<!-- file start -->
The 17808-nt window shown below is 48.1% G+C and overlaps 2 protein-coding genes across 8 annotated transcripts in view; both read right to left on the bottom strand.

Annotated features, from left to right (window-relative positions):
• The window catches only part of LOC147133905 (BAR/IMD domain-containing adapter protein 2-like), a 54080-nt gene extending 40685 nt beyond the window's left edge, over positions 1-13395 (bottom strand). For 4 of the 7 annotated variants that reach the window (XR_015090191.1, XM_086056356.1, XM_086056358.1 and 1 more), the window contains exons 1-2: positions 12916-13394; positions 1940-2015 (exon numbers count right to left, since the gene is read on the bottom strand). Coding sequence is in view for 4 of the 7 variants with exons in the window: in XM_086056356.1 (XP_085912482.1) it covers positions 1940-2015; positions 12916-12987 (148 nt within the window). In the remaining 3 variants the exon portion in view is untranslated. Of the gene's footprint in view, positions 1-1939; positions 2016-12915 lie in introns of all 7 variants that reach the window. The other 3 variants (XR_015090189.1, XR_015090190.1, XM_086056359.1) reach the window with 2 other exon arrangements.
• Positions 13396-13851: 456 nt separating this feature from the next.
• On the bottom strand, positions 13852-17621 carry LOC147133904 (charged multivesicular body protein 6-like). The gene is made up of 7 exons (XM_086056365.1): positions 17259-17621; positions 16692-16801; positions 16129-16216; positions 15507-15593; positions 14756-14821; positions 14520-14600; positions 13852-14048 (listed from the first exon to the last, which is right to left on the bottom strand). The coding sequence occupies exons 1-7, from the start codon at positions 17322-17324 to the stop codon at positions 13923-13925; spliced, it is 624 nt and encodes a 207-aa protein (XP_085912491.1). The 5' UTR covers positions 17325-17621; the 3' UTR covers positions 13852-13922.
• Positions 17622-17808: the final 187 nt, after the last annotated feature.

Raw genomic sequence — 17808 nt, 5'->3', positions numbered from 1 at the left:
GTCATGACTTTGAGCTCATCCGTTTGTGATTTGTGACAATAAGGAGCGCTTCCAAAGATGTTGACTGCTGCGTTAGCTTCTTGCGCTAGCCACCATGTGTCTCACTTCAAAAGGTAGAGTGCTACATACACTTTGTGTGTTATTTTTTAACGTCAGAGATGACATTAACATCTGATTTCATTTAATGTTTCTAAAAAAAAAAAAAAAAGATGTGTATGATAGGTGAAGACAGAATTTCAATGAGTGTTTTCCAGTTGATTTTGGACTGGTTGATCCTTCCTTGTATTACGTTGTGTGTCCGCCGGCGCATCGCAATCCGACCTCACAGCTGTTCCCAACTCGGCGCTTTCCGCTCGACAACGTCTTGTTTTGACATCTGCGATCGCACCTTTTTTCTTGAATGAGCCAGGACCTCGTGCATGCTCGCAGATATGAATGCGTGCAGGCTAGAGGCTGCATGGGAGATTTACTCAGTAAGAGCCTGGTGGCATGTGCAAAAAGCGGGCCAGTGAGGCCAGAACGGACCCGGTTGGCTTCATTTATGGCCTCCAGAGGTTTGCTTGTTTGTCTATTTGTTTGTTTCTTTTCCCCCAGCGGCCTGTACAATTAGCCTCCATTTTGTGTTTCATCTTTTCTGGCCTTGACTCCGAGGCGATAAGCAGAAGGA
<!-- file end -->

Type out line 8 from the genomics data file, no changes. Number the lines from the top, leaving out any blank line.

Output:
GTCATGACTTTGAGCTCATCCGTTTGTGATTTGTGACAATAAGGAGCGCTTCCAAAGATGTTGACTGCTGCGTTAGCTTCTTGCGCTAGCCACCATGTGTCTCACTTCAAAAGGTAGAGTGCTACATACACTTTGTGTGTTATTTTTTAACGTCAGAGATGACATTAACATCTGATTTCATTTAATGTTTCTAAAAAAAAAAAAAAAAGATGTGTATGATAGGTGAAGACAGAATTTCAATGAGTGTTTTCCAGTTGATTTTGGACTGGTTGATCCTTCCTTGTATTACGTTGTGTGTCCGCCGGCGCATCGCAATCCGACCTCACAGCTGTTCCCAACTCGGCGCTTTCCGCTCGACAACGTCTTGTTTTGACATCTGCGATCGCACCTTTTTTCTTGAATGAGCCAGGACCTCGTGCATGCTCGCAGATATGAATGCGTGCAGGCTAGAGGCTGCATGGGAGATTTACTCAGTAAGAGCCTGGTGGCATGTGCAAAAAGCGGGCCAGTGAGGCCAGAACGGACCCGGTTGGCTTCATTTATGGCCTCCAGAGGTTTGCTTGTTTGTCTATTTGTTTGTTTCTTTTCCCCCAGCGGCCTGTACAATTAGCCTCCATTTTGTGTTTCATCTTTTCTGGCCTTGACTCCGAGGCGATAAGCAGAAGGA